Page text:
(2006) Embedded business emails: Meeting new demands in international business communication. English for Specific Purposes, 25 (2), 154–172. 10.1016/j.esp.2005.04.005
    https://doi.org/10.1016/j.esp.2005.04.005 [Google Scholar]
  24. Grabowski, Ł.
    (2015) Phrase frames in English pharmaceutical discourse: a corpus-driven study of intra-disciplinary register variation. Research in Language, 13 (3), 266–291. 10.1515/rela‑2015‑0025
    https://doi.org/10.1515/rela-2015-0025 [Google Scholar]
  25. Granger, S.
    (2018) Formulaic sequences in learner corpora: Collocations and lexical bundles. In A. Siyanova-Chanturia , & A. Pellicer-Sánchez (Eds.), Understanding formulaic language: A second language acquisition perspective (pp.228–247). Routledge. 10.4324/9781315206615‑13
    https://doi.org/10.4324/9781315206615-13 [Google Scholar]
  26. Handford, M.
    (2010) The language of business meetings. Cambridge University Press. 10.1017/CBO9781139525329
    https://doi.org/10.1017/CBO9781139525329 [Google Scholar]
  27. Huang, Y. , Murakami, A. , Alexopoulou, T. , & Korhonen, A.
    (2018) Dependency parsing of learner English. International Journal of Corpus Linguistics, 23 (1), 28–54. 10.1075/ijcl.16080.hua
    https://doi.org/10.1075/ijcl.16080.hua [Google Scholar]
  28. Hyland, K.
    (2008) As can be seen: Lexical bundles and disciplinary variation. English for Specific Purposes, 27 (1), 4–21. 10.1016/j.esp.2007.06.001
    https://doi.org/10.1016/j.esp.2007.06.001 [Google Scholar]
  29. (2018) The essential Hyland: Studies in applied linguistics. Bloomsbury.
    [Google Scholar]
  30. Incelli, E.
    (2013) Managing discourse in intercultural business email interactions: A case study of a British and Italian business transaction. Journal of Multilingual and Multicultural Development, 34 (6), 515–532. 10.1080/01434632.2013.807270
    https://doi.org/10.1080/01434632.2013.807270 [Google Scholar]
  31. Kankaanranta, A. , Karhunen, P. , & Louhiala-Salminen, L.
    (2018) “English As Corporate Language” in the multilingual reality of multinational companies. Multilingua, 37 (4), 331–351. 10.1515/multi‑2017‑0077
    https://doi.org/10.1515/multi-2017-0077 [Google Scholar]
  32. Kankaanranta, A. , & Louhiala-Salminen, L.
    (2013) “What language does global business speak?” – The concept and development of BELF. Ibérica, 26 (1), 17–34.
    [Google Scholar]
  33. Kankaanranta, A. , & Planken, B.
    (2010) BELF competence as business knowledge of internationally operating business professionals. Journal of Business Communication, 47 (4), 380–407. 10.1177/0021943610377301
    https://doi.org/10.1177/0021943610377301 [Google Scholar]
  34. Li, Z. , & Volkov, A.
    (2017) “To whom it may concern”: A study on the use of lexical bundles in email writing tasks in an English proficiency test. TESL Canada Journal, 34 (3), 54–75. 10.18806/tesl.v34i3.1273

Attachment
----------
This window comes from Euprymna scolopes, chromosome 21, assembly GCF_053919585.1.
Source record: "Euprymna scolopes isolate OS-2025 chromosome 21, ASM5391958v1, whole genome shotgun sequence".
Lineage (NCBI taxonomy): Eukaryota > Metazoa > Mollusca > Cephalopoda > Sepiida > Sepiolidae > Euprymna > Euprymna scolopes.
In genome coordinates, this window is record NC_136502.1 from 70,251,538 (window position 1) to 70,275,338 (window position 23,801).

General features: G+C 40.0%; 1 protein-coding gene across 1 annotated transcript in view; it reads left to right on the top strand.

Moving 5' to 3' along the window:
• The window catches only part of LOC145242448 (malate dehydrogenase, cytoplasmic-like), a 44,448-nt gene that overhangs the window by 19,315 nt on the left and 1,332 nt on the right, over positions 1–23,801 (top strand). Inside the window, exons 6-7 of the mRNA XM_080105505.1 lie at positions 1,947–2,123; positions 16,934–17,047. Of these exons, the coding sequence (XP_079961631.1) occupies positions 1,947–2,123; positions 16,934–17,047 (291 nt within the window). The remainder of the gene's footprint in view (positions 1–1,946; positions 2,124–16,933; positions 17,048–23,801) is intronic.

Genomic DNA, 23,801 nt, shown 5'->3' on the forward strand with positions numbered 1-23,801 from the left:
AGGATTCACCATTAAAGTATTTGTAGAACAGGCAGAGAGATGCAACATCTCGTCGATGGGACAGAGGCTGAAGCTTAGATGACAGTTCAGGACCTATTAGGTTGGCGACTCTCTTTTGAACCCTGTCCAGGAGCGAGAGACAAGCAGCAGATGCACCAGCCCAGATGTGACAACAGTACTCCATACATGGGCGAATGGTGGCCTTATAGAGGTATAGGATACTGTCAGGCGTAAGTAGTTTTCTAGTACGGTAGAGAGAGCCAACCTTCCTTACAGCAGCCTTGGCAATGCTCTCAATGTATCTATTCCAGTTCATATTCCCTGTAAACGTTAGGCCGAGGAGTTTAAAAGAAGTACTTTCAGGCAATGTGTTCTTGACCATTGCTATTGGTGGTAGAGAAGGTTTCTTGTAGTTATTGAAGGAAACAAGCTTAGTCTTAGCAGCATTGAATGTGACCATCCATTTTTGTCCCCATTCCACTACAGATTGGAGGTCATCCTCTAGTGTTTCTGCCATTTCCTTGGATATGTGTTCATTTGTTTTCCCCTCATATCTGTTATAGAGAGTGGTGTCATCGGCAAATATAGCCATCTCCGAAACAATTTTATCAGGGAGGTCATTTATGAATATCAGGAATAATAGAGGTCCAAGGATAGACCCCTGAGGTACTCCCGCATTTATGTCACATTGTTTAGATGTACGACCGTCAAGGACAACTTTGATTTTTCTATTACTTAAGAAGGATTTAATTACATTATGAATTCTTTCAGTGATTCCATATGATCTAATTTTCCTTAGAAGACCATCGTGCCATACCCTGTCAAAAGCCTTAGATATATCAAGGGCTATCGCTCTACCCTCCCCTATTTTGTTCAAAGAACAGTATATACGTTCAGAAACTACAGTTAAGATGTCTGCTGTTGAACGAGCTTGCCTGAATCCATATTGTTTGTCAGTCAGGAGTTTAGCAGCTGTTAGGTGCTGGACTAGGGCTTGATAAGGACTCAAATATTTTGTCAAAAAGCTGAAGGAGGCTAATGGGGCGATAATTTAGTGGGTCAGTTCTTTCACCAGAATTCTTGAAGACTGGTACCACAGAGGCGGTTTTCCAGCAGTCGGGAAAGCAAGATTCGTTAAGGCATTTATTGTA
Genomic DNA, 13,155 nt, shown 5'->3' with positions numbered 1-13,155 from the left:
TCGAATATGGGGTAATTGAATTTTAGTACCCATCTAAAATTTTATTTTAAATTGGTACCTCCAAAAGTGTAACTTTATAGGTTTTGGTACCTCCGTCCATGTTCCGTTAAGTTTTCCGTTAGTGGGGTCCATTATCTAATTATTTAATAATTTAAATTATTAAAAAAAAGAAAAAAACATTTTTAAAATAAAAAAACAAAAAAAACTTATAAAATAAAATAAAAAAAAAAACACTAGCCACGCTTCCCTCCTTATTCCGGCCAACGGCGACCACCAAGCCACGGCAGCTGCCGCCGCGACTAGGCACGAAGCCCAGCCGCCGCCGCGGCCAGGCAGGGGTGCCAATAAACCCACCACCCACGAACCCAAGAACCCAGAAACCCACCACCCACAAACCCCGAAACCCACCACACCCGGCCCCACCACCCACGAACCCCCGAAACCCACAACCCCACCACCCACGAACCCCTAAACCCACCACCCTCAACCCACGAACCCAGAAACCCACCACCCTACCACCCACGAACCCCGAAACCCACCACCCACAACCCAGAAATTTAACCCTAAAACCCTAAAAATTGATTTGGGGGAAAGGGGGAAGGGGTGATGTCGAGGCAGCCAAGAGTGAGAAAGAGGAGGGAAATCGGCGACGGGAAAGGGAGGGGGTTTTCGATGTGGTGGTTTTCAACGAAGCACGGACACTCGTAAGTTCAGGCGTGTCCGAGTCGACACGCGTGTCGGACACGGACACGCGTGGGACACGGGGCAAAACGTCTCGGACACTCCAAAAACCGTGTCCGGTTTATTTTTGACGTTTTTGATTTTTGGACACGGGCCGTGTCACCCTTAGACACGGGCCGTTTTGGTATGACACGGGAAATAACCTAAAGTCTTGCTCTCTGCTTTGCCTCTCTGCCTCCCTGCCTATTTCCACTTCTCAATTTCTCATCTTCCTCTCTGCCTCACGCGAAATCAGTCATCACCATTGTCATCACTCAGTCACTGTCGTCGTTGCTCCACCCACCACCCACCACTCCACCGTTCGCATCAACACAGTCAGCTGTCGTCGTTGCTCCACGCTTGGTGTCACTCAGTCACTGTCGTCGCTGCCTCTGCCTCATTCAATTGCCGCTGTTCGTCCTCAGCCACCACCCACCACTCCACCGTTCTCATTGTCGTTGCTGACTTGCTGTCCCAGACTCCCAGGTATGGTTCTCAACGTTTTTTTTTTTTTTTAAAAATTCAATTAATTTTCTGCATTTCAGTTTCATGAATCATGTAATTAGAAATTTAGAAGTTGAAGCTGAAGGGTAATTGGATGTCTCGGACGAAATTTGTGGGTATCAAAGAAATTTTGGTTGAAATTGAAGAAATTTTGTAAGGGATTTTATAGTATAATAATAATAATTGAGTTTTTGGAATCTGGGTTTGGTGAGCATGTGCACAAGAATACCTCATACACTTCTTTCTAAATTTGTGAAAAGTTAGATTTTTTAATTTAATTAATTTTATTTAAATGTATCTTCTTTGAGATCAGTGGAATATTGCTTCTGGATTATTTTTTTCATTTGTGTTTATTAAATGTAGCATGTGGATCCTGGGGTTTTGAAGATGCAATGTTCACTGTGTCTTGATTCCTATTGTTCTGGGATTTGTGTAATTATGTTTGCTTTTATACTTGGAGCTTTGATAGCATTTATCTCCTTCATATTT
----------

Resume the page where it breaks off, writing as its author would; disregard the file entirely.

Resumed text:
https://doi.org/10.18806/tesl.v34i3.1273 [Google Scholar]
  35. Millot, P.
    (2017) Inclusivity and exclusivity in English as a business lingua franca: The expression of a professional voice in email communication. English for Specific Purposes, 46 , 59–71. 10.1016/j.esp.2016.12.001
    https://doi.org/10.1016/j.esp.2016.12.001 [Google Scholar]
  36. Pan, F. , Reppen, R. , & Biber, D.
    (2016) Comparing patterns of L1 versus L2 English academic professionals: Lexical bundles in telecommunications research journals. Journal of English for Academic Purposes, 21 , 60–71. 10.1016/j.jeap.2015.11.003
    https://doi.org/10.1016/j.jeap.2015.11.003 [Google Scholar]
  37. Qian, D. D. , & Pan, M.
    (2019) Politeness in business communication: Investigating English modal sequences in Chinese learners’ letter writing. RELC Journal, 50 (1), 20–36. 10.1177/0033688217730142
    https://doi.org/10.1177/0033688217730142 [Google Scholar]
  38. R Core Team
    R Core Team (2020) R: A language and environment for statistical computing (Version 3.6.3) [Computer software]. R Foundation for Statistical Computing.
    [Google Scholar]
  39. Ren, C. , & Lu, X.
    (2021) A multi-dimensional analysis of the Management’s Discussion and Analysis narratives in Chinese and American corporate annual reports. English for Specific Purposes, 62 , 84–99. 10.1016/j.esp.2020.12.004
    https://doi.org/10.1016/j.esp.2020.12.004 [Google Scholar]
  40. Römer, U.
    (2009) English in academia: Does nativeness matter?Anglistik: International Journal of English Studies, 20 (2), 89–100.
    [Google Scholar]
  41. Staples, S. , Egbert, J. , Biber, D. , & McClair, A.
    (2013) Formulaic sequences and EAP writing development: Lexical bundles in the TOEFL iBT writing section. Journal of English for Academic Purposes, 12 (3), 214–225. 10.1016/j.jeap.2013.05.002
    https://doi.org/10.1016/j.jeap.2013.05.002 [Google Scholar]
  42. Taylor, S.
    (2005) Communication for business: A practical approach (4th ed.). Pearson Education.
    [Google Scholar]
  43. Thomas, J.
    (1983) Cross-cultural pragmatic failure. Applied Linguistics, 4 (2), 91–112. 10.1093/applin/4.2.91
    https://doi.org/10.1093/applin/4.2.91 [Google Scholar]
  44. Vergaro, C.
    (2004) Discourse strategies of Italian and English sales promotion letters. English for Specific Purposes, 23 (2), 181–207. 10.1016/S0889‑4906(03)00003‑6
    https://doi.org/10.1016/S0889-4906(03)00003-6 [Google Scholar]
  45. Warren, M.
    (2016) Signalling intertextuality in business emails. English for Specific Purposes, 42 , 26–37. 10.1016/j.esp.2015.11.001
    https://doi.org/10.1016/j.esp.2015.11.001 [Google Scholar]
  46. Yates, J. A. , & Orlikowski, W.
    (2002) Genre systems: Structuring interaction through communicative norms. Journal of Business Communication, 39 (1), 13–35. 10.1177/002194360203900102
    https://doi.org/10.1177/002194360203900102 [Google Scholar]
  47. Zhu, W.
    (2012) Polite requestive strategies in emails: An investigation of pragmatic competence of Chinese EFL learners. RELC Journal, 43 (2), 217–238. 10.1177/0033688212449936
    https://doi.org/10.1177/0033688212449936 [Google Scholar]

Data & Media loading...

  • Article Type: Research Article
Keyword(s): business emails; business English learners; lexical bundles; workplace discourse
This is a required field
Please enter a valid email address
Approval was successful
Invalid data
An Error Occurred
Approval was partially successful, following selected items could not be processed due to error